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TESTING CHEVERUD'S CONJECTURE FOR BEHAVIORAL CORRELATIONS AND BEHAVIORAL SYNDROMES

Recent research regarding correlations among behaviors—under the labels of behavioral syndromes and animal personalities—has typically assumed that phenotypic correlations between behaviors are representative of underlying genetic correlations. However, for behaviors, the concordance between phenoty... Full description

Journal Title: Evolution 2011, Vol.65 (6), p.1814-1820
Main Author: Dochtermann, Ned A.
Format: Electronic Article Electronic Article
Language: English
Subjects:
Publisher: Malden, USA: Blackwell Publishing Inc
ID: ISSN: 0014-3820
Link: https://www.ncbi.nlm.nih.gov/pubmed/21644966
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title: TESTING CHEVERUD'S CONJECTURE FOR BEHAVIORAL CORRELATIONS AND BEHAVIORAL SYNDROMES
format: Article
creator:
  • Dochtermann, Ned A.
subjects:
  • Animal behavior
  • Animal personalities
  • Animals
  • Behavior genetics
  • Behavior, Animal
  • behavioral syndrome
  • Biological Evolution
  • BRIEF COMMUNICATIONS
  • Cheverud's conjecture
  • Correlation analysis
  • Correlations
  • Ecological genetics
  • Evolution
  • Evolutionary genetics
  • Genetic correlation
  • Genetic research
  • Genetic Variation
  • Genotype
  • Genotype & phenotype
  • Models, Biological
  • Personality traits
  • Phenotype
  • Phenotypic correlation
  • phenotypic gambit
  • Phenotypic traits
  • Quantitative genetics
ispartof: Evolution, 2011, Vol.65 (6), p.1814-1820
description: Recent research regarding correlations among behaviors—under the labels of behavioral syndromes and animal personalities—has typically assumed that phenotypic correlations between behaviors are representative of underlying genetic correlations. However, for behaviors, the concordance between phenotypic and genetic correlations has not been rigorously examined. I tested this assumption using published estimates and found phenotypic and genetic correlations to be strongly related but found that the average absolute difference between the two was quite high and similar to that observed in other traits. Using absolute differences as the sole criterion, phenotypic correlations do not reliably estimate the magnitude of genetic correlations for behaviors, which is problematic for behavioral syndrome researchers. However, phenotypic correlations explained 75% of the variation in genetic correlations and their sign was typically the same as that of genetic correlations. This suggests that phenotypic correlations between behaviors reliably estimate the direction of underling genetic relationships and provide considerable information regarding the magnitude of genetic correlations. Thus, if researchers are careful about the questions they ask, phenotypic correlations between behaviors can be informative regarding underlying genetic correlations and their evolutionary implications.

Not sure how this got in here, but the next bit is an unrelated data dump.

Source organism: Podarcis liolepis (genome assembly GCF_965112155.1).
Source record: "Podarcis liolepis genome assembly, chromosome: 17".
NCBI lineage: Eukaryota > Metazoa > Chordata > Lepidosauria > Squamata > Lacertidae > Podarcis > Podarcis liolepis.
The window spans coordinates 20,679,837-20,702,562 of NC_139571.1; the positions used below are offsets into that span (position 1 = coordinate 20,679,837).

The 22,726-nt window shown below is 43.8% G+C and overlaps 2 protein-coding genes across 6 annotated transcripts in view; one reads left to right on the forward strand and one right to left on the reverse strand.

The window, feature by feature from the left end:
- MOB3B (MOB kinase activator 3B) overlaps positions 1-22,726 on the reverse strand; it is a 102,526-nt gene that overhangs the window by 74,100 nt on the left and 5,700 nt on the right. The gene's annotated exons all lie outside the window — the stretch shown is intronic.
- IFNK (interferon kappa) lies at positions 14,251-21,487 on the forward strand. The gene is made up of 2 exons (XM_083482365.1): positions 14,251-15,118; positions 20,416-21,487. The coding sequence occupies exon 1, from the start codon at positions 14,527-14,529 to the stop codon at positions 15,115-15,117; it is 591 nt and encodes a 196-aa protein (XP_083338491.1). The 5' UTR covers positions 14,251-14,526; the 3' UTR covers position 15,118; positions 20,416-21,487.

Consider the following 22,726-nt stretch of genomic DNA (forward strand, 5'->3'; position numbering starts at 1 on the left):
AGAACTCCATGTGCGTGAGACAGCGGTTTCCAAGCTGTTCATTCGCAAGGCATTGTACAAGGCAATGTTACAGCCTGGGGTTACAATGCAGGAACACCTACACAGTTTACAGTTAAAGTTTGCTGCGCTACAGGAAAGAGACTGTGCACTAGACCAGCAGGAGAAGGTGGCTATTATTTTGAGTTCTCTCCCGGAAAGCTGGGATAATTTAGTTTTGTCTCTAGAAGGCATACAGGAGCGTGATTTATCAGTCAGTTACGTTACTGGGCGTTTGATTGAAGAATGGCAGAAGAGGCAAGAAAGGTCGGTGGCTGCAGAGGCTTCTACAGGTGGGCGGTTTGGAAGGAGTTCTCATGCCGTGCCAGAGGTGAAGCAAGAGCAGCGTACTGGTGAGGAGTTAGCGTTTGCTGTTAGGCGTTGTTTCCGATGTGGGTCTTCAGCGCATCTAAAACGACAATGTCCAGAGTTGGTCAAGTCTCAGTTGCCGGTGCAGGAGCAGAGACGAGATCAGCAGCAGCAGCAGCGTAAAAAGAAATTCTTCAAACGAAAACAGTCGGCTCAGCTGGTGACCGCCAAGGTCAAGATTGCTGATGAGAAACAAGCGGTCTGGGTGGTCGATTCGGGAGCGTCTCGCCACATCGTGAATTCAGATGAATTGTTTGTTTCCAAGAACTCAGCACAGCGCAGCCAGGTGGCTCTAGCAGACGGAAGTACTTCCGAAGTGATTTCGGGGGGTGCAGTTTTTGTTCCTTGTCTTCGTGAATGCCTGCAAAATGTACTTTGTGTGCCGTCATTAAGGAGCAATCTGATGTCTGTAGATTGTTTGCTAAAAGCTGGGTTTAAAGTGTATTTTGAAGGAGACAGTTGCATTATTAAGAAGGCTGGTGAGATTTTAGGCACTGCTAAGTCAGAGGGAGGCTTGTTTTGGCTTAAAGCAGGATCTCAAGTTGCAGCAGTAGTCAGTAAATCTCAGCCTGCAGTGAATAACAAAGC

language: eng
source:
identifier: ISSN: 0014-3820
fulltext: no_fulltext
issn:
  • 0014-3820
  • 1558-5646
url: Link